painter was held in Ramallah. Three days later, the authorities
came and closed the gallery. The accusation was that the paintings
were inciteful, but the real reason was that they wanted to fight
and suppress Palestinian culture, in light of their denial of the
existence of the Palestinian people. Thus, in the West Bank we were
subjected to all kinds of raids, even imprisonment. The situation
became quite dangerous. The only places left open to us, free of
"problems," were Jerusalem and Israel, in towns like Nazareth,
Haifa, and Acre.
In the wake of all these developments, some Israeli artists came to
us in a show of solidarity. We decided to establish a working
relationship with them, to protect Palestinian art and artists
through them. We organized a joint exhibition at the end of 1981.
At the time, they refused to call us Palestinians: we were instead
referred to as "Arab artists from the West Bank." They even
rejected the name of "occupied territories" on the invitation
cards. In 1984, we had another exhibition. This time, with their
agreement, we used the name "Palestinian" and the title of the
exhibition was "For Freedom of Expression." The next year, we had
another exhibition, calling for an end to occupation and with the
title "Stop the Occupation - For a Palestinian State." Every year,
the tone grew progressively stronger. It is interesting to note
that, at the time, the work of Israeli artists was more political
than ours. Our main concern was to show good art.
Now let us go back to the Nakba. You started talking about the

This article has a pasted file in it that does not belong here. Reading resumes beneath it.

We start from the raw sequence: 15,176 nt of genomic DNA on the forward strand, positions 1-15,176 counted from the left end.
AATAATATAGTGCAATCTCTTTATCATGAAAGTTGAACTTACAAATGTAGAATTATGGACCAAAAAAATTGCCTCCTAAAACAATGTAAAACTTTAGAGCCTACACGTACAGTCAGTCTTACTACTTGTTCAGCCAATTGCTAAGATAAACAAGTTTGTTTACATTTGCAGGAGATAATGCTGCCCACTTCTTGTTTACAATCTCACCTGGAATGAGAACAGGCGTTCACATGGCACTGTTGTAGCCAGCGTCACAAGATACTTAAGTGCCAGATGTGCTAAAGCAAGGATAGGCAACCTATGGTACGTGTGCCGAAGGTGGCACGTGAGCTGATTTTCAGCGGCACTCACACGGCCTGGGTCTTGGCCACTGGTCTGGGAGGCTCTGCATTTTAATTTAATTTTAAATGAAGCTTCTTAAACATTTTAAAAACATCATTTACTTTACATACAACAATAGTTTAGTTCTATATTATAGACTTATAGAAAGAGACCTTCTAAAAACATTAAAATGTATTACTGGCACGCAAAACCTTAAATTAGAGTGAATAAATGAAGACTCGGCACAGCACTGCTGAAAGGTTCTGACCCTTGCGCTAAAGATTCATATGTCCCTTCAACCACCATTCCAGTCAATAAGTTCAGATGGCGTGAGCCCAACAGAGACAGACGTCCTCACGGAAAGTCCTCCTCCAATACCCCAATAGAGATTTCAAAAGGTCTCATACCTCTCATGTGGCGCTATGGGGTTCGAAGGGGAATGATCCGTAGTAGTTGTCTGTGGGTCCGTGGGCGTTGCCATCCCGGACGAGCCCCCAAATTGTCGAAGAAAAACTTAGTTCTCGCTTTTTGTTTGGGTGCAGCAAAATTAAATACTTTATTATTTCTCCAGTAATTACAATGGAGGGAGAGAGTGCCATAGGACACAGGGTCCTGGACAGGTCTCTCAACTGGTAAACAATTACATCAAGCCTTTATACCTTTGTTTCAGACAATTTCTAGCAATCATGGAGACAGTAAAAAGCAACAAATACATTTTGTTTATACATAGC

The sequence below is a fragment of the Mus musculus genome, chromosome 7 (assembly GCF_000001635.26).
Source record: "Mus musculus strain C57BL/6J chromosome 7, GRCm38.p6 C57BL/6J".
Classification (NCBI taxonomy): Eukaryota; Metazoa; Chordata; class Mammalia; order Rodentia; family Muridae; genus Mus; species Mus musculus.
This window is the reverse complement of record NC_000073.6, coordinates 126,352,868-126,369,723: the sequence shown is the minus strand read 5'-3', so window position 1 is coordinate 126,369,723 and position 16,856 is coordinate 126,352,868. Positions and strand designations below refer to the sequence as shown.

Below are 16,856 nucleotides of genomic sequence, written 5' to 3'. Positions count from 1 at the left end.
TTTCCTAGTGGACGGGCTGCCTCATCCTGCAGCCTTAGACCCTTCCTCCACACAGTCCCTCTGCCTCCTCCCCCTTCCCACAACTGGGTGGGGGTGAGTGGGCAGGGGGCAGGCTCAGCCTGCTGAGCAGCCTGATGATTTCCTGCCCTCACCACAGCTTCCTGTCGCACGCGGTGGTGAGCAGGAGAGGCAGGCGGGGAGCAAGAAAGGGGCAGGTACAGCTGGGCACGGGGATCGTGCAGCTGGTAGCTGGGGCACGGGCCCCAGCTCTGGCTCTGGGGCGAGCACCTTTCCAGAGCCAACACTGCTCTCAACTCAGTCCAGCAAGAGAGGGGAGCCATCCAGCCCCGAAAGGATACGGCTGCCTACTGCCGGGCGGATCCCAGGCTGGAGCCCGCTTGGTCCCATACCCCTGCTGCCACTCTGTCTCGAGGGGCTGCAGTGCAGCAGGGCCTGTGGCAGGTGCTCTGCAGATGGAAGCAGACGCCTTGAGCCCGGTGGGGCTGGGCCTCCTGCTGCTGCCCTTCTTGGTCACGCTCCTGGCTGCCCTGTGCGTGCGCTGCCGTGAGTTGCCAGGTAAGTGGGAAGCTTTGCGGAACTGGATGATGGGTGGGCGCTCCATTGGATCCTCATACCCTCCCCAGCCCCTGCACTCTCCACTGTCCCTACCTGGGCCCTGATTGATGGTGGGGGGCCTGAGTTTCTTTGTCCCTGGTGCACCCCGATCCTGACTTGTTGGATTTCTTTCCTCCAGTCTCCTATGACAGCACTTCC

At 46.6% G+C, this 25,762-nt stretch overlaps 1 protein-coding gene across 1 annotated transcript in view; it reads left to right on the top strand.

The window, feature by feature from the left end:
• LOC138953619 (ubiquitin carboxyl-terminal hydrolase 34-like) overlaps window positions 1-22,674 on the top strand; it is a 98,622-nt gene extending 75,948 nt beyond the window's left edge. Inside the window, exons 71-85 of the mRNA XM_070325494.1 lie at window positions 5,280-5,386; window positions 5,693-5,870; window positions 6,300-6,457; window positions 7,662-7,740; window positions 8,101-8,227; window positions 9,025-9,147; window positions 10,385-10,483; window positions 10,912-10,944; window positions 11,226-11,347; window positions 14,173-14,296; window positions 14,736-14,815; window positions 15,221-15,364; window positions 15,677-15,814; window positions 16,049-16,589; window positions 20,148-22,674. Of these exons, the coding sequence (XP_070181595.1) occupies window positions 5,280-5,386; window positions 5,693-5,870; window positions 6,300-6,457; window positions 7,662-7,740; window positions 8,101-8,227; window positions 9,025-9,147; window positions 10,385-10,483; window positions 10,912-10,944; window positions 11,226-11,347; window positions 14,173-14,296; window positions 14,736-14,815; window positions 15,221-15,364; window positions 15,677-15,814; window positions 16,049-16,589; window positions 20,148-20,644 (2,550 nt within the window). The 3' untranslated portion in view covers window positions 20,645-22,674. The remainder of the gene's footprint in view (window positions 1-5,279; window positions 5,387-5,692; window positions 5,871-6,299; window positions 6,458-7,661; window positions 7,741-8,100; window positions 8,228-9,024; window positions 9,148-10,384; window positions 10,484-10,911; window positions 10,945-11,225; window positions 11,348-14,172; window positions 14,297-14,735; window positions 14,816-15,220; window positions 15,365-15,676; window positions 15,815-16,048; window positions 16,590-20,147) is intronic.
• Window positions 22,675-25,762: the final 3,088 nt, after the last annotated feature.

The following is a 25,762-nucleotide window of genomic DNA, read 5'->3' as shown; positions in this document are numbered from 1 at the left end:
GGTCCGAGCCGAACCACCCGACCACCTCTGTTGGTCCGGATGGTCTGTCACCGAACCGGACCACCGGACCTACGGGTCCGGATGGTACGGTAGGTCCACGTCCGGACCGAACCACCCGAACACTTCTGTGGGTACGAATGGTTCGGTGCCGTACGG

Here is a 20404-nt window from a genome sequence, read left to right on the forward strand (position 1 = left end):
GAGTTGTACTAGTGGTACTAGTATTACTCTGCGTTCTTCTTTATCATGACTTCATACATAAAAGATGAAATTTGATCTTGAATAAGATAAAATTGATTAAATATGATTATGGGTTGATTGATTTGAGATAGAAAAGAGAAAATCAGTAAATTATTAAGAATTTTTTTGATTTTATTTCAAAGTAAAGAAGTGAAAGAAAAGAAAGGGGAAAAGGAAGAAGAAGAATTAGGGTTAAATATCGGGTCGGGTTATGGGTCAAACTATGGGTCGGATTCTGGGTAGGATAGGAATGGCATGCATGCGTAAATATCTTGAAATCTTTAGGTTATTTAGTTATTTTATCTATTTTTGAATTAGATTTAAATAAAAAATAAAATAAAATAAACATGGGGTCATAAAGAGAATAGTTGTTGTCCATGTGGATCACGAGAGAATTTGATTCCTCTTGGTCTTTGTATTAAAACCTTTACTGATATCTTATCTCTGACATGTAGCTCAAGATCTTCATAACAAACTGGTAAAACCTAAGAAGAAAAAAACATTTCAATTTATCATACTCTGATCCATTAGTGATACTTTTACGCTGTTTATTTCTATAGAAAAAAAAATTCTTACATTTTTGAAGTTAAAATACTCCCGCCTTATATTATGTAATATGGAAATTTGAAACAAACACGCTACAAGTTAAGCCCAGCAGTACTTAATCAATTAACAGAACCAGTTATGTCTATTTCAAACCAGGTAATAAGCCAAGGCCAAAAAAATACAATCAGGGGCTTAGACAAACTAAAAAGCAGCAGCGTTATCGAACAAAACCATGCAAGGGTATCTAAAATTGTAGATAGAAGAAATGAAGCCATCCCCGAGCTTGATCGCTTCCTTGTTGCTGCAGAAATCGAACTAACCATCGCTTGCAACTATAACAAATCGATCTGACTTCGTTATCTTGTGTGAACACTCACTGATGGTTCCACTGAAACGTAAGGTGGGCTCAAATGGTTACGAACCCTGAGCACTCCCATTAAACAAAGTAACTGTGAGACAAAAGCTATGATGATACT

development of the artist's thought relating to people's causes.
You mentioned Ismail Shammout, who had the most important impact on
the painting of the Nakba and also documented the Palestinian
history of art.
I think the reason is that Ismail Shammout was himself a refugee.
He was old enough to know what was happening. He had studied art
before the Nakba happened. He became a refugee, lost his lands and
lived in a refugee camp. For him, to be a refugee was a physical
reality. His work was inspired from his experience. His political
ideas were with the people who started the PLO. They were in Egypt
and he met with Arafat, Abu Jihad - he was one of the group. There
were other artists who lived the experience, like Mustafa Hallaj,
Kamal Bullata (from Jerusalem), Ibrahim Hazzimeh, to mention only a
Do you think their works managed to introduce the Nakba to the
rest of the world?
I can't say to the whole world, but certainly to the Arab world and
to a certain degree to the Islamic world. Ismail Shammout's works
were taken in the early 1950s to the UN and, I think, it was the
first time that the Nakba was shown in such an international
Most importantly, Palestinian art affected the Palestinian masses
many of whom had not experienced the Nakba first hand, so it was
important to create an awareness. We tried to reach the people
through realistic art. We wanted our work to have an impact so we
painted works that people could understand and relate to, from
Nakba to occupation. We wanted people to move and to be moved by
our works and to take a stand. Our paintings aimed mostly at the
creation of a national identity.